Google’s Chrome OS isn’t exactly, according to the latest numbers from NetMarketShare. In fact, Chromebooks are so lightly used that they don't even appear on the latest reports from the web metrics company.
When I wrote that news earlier this week, I heard two reactions, for the most part. The first was, "This surprises you?" The second was: "But that can’t be. The Samsung Chromebook has been at the top of Amazon’s bestselling laptops list for months!"
Indeed it has. That apparent contradiction surprised me, too, so I decided to take a much closer look at that Amazon list. I came away with a plausible explanation for Samsung’s success and some insights into the PC market as we head into midyear.
First, a little background. As a book author, I know a thing or two about Amazon’s bestseller lists. They’re based on complex (and highly secretive) algorithms that blend long-term sales with short-term momentum. So a product that sees a spike in sales in a single day can move impressively up the charts for a day or two, and then drop quickly back to its normal slot. But the products that stay atop the charts are those that sell steadily over time.
By that measure, there’s reason to congratulate Samsung for the Chromebook’s performance. Its tenure at the top means it has been selling consistently over time. So what’s the secret of its success?
Let’s start with the most obvious attribute: its price. At $249, the Samsung Chromebook is the second-cheapest device on the Amazon list. In fact, when I copied the list into a spreadsheet and sorted by price, lowest prices first, Chromebooks magically rose to the top.
Two of the top five notebooks are dirt-cheap Chromebooks. When you sort the 100 laptops on the list by price, only one Windows-based machine, the Acer Aspire One, managed to sneak into the bargain basement. With the Samsung getting excellent reviews for its build quality, at a price of $249, it passed the “What the hell?” threshold for many gadget buyers.
But I found the rest of the list much more enlightening. Here’s the short version:
- Apple’s MacBooks are very popular indeed.
- Touchscreens are making inroads into the mainstream.
- Cheap PCs are still the no-profit lifeblood of the industry.
Let’s dig in.
For starters, there really aren’t 100 discrete devices in the Amazon top 100 list. I threw out 10 of the entries on the list that were available only from third-party sellers, not fulfilled by Amazon. This group included three ancient Apple iBooks powered by G4 CPUs. It also included listings for five equally antique refurbished Dell machines. After excluding those listings, we end up with a total of 90 entries in the Formerly Top 100 list.
And there are a lot of duplicates on that list. The Samsung Chromebook comes in a single configuration, but many of the other entries on the list represent the same device with a different CPU or memory, in a different color, or with a slightly different model number.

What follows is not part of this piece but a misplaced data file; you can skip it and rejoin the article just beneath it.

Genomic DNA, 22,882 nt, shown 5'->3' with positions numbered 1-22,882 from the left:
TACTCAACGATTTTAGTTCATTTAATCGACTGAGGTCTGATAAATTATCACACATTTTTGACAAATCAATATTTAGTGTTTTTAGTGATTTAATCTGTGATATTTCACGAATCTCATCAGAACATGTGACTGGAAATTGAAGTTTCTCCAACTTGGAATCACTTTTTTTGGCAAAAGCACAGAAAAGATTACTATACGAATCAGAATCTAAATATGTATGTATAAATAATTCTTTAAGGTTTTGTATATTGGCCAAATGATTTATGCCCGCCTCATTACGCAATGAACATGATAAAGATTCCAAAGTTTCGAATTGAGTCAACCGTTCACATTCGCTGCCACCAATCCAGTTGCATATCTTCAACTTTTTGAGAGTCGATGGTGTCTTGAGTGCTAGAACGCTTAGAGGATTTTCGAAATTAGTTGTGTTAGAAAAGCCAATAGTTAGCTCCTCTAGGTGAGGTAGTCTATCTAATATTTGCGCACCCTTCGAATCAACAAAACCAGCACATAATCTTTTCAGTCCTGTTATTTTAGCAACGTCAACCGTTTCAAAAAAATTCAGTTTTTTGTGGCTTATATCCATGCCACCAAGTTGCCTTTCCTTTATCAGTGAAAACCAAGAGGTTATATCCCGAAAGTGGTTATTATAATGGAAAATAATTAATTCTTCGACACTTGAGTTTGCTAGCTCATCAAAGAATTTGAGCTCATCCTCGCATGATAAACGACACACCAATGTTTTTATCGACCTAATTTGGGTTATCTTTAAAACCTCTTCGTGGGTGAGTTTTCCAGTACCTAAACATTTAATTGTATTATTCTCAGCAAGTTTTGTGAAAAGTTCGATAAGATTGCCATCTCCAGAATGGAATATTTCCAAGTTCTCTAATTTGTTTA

One could, in fact, make a plausible case that ASUS deserves the top spot on the list with its amazingly inexpensive low-end touchscreen notebook powered by an Intel i3. The ASUS X202E appears in the #10 spot on the list, but its siblings, the silver and pink units with the same model number and the identical device sold as the Q200E, appear on the list as well. All told, this machine appears five times. If those sales were consolidated, it would certainly move up the charts - perhaps all the way to the top.
I found a total of six Apple MacBooks in the top 100. They paint a picture of Apple’s amazingly successful sales strategy. Create a manageable number of models, build them very well, slap a premium price on each one, and collect the greenbacks.
If you sort the list by price in reverse order, MacBooks float to the top of the list. All of the 12 Mac models on the bestseller list were among the 20 most expensive laptops you can buy at Amazon. Only one had an actual selling price of (barely) under $1000. Collectively, they represent only six models: the 11- and 13-inch MacBook Airs, and the 13- and 15-inch MacBook Pros, with and without Retina displays.
And then there’s the incredibly diverse Windows laptop lineup.
When I combined all the duplicate entries, I found a total of 46 Windows-powered devices on the bestseller list. Here’s the breakdown:
- Only 2 were running Windows 7
- 32 were running Windows 8 on conventional notebook form factors
- 12 were running Windows 8 with touchscreens
That middle group is basically the strip mall of PCs: ho-hum, mostly heavy lookalike devices at price points that make you wonder how the OEMs can make a dime of profit. Of that group, 56 percent were priced at $500 or less and 88 percent were $700 or less.
But if you’re looking for signs of life, look at the list of touchscreen devices, most of them fairly recent additions to the bestseller list.
- Acer: Aspire V5
- ASUS: Taichi Convertible Ultrabook; VivoBook S400CA and VivoBook S500CA; Q200E/VivoBook X202E
- HP: Envy X2 convertible
- Lenovo: IdeaPad Yoga 13; Thinkpad Twist; ThinkPad X1 Carbon Touch
- Samsung: ATIV Smart PC 500T; ATIV Smart PC Pro XE700T
- Sony: VAIO T Series
On average, the touchscreen devices sold for $802 each. By contrast, the non-touchscreen devices sold for $515. Part of that is the current premium price for touch-enabled displays. But as volumes go up, that component price should go down, making touchscreens more popular.
What I found most fascinating about this list were the Lenovo entries. In the recent dismal Q1, Lenovo nearly hit the top of the worldwide PC sales charts. And it’s not doing it with just cheap PCs. The Yoga 13, ThinkPad Twist, and X1 Carbon Touch are genuinely innovative designs, sold at premium prices.
We are in a time of transition in the PC industry. By the end of the year, I predict this list will look very different indeed.